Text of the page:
We decided to delve deeper into the SAP and SPEC CPU2006 results, as well as profiling our own benchmarks. Using the profiling data and correlating it with what we know about AMD's Bulldozer and Intel's Sandy Bridge, we attempt to solve the puzzle.
The Front End: Branch Prediction
Bulldozer's branch prediction units have been described in many articles. Most insiders agree that Bulldozer's decoupled branch predictor is a step forward from the K10's multi-level predictor. A better predictor might reduce the branch misprediction rate from 5 to 4%, but that is not the end of the story. Here's a quick rundown of the branch prediction capabilities of various CPU architectures.
|Architecture||Branch Misprediction Penalty|
|AMD K10 (Barcelona, Magny-Cours)||12 cycles|
|AMD Bulldozer||20 cycles|
|Pentium 4 (NetBurst)||20 cycles|
|Core 2 (Conroe, Penryn)||15 cycles|
|Sandy Bridge||14-17 cycles|
The numbers above show the minimum branch misprediction penalty, and the fact is that the Bulldozer architecture has a branch misprediction penalty that is 66% higher than the previous generation. That means that the branch prediction of Bulldozer must correctly predict 40% of the pesky branches that were mispredicted by the K10 to compensate (at the same clock). Unfortunately, that kind of massive branch prediction improvement is almost impossible to achieve.
Quite a few people have commented that Bulldozer is AMD's version of Intel's Pentium 4: it has a long pipeline, with high branch misprediction penalties, and it's built for high clock speeds that it cannot achieve. The table above seems to reinforce that impression, but the resemblance between Bulldozer and NetBurst is very superficial.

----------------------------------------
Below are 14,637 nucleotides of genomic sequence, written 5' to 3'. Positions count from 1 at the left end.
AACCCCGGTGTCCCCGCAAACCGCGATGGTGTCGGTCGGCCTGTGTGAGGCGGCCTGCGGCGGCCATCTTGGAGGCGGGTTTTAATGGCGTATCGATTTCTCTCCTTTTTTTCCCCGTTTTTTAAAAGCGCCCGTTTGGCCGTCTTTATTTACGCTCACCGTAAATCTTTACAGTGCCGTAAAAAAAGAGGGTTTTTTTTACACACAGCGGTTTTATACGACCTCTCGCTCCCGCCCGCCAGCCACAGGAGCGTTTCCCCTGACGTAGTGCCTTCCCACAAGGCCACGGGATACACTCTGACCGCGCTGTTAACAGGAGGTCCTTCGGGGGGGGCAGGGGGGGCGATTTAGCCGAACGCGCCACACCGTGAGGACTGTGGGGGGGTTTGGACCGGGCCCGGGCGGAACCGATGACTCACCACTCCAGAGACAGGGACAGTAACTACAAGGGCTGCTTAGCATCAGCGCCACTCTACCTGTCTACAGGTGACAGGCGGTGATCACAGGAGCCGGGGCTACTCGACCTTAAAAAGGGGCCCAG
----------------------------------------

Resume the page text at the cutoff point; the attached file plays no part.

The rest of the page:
The minimum branch prediction penalty of the Bulldozer chip is indeed in the same range as Pentium 4. However, the maximum penalty could be a horrifying 100 cycles or more on the P4, while it's a lot lower on Bulldozer. In most common scenarios, the Bulldozer's branch misprediction penalty will be below 30 cycles.
Secondly, the Pentium 4's pipeline was 28 ("Willamette") to 39 ("Prescott") cycles. Bulldozer's pipeline is deep, but it's not that deep. The exact number is not known, but it's in the lower twenties. Really, Bulldozer's pipeline length is not that much higher than Intel's Nehalem or Sandy Bridge architectures (around 16 to 19 stages). The big difference is that the introduction of the µop cache (about 6KB) in Sandy Bridge can reduce the typical branch misprediction to 14 cycles. Only when the instruction is not found in the µop cache and must be fetched from the L1 data cache will the branch misprediction penalty increase to about 17 cycles. So on average, even if the efficiency of Bulldozer's and Sandy Bridge's branch predictors is more or less the same, Sandy Bridge will suffer a lot less from mispredictions.
The Front End: Shared Decoders
Quite a few reviewers, including our own Anand, have pointed out that two integer cores in Bulldozer share four decoders, while two integer cores in the older “K10” architecture each get three decoders. Two K10 cores thus have six decoders, while two Bulldozer cores only have four. Considering that the complexity of the x86 ISA leads to power hungry decoders, reducing the power by roughly 1/3 (e.g. four decoders instead of six for dual-core) with a small single-threaded performance hit is a good trade off if you want to fit 16 of these integer cores in a power envelope of 115W. Instead of 48 decoders, Bulldozer tries to get by with just 32.
The single-threaded performance disadvantage of sharing four decoders between two integer cores could have been lessened somewhat by x86 fusion (test + jump and CMP + jump; Intel calls this macro-op fusion) in the pre-decoding stages. Intel first introduced this with their “Core” architecture back in 2006. If you are confused by macro-ops and micro-ops fusion, take a look here.